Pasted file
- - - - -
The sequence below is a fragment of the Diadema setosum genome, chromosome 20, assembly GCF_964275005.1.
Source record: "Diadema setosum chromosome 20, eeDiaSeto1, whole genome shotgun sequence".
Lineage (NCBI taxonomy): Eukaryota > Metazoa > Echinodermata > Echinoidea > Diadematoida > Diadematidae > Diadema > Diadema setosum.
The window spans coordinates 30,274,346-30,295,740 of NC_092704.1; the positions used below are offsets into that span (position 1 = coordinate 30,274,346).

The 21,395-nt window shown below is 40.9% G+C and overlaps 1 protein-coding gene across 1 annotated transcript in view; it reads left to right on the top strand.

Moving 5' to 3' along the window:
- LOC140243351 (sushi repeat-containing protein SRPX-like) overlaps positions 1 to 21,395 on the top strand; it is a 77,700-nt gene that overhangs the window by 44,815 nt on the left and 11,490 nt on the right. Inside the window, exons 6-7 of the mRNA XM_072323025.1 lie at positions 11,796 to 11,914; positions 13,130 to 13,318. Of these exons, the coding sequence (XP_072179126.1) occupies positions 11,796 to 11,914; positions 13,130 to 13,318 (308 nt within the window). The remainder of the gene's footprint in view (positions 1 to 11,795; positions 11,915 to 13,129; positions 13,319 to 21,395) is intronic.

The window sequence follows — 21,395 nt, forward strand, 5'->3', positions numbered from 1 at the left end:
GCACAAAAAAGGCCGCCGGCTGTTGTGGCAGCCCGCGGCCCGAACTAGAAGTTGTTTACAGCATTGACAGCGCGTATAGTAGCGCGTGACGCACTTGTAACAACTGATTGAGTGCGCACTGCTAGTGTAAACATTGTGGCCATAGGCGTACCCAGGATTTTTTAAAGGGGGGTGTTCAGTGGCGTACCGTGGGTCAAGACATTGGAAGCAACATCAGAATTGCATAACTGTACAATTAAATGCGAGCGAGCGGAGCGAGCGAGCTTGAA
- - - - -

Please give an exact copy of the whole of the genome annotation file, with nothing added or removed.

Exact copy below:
The sequence below is a fragment of the Diadema setosum genome, chromosome 20, assembly GCF_964275005.1.
Source record: "Diadema setosum chromosome 20, eeDiaSeto1, whole genome shotgun sequence".
Lineage (NCBI taxonomy): Eukaryota > Metazoa > Echinodermata > Echinoidea > Diadematoida > Diadematidae > Diadema > Diadema setosum.
The window spans coordinates 30,274,346-30,295,740 of NC_092704.1; the positions used below are offsets into that span (position 1 = coordinate 30,274,346).

The 21,395-nt window shown below is 40.9% G+C and overlaps 1 protein-coding gene across 1 annotated transcript in view; it reads left to right on the top strand.

Moving 5' to 3' along the window:
- LOC140243351 (sushi repeat-containing protein SRPX-like) overlaps positions 1 to 21,395 on the top strand; it is a 77,700-nt gene that overhangs the window by 44,815 nt on the left and 11,490 nt on the right. Inside the window, exons 6-7 of the mRNA XM_072323025.1 lie at positions 11,796 to 11,914; positions 13,130 to 13,318. Of these exons, the coding sequence (XP_072179126.1) occupies positions 11,796 to 11,914; positions 13,130 to 13,318 (308 nt within the window). The remainder of the gene's footprint in view (positions 1 to 11,795; positions 11,915 to 13,129; positions 13,319 to 21,395) is intronic.

The window sequence follows — 21,395 nt, forward strand, 5'->3', positions numbered from 1 at the left end:
GCACAAAAAAGGCCGCCGGCTGTTGTGGCAGCCCGCGGCCCGAACTAGAAGTTGTTTACAGCATTGACAGCGCGTATAGTAGCGCGTGACGCACTTGTAACAACTGATTGAGTGCGCACTGCTAGTGTAAACATTGTGGCCATAGGCGTACCCAGGATTTTTTAAAGGGGGGTGTTCAGTGGCGTACCGTGGGTCAAGACATTGGAAGCAACATCAGAATTGCATAACTGTACAATTAAATGCGAGCGAGCGGAGCGAGCGAGCTTGAA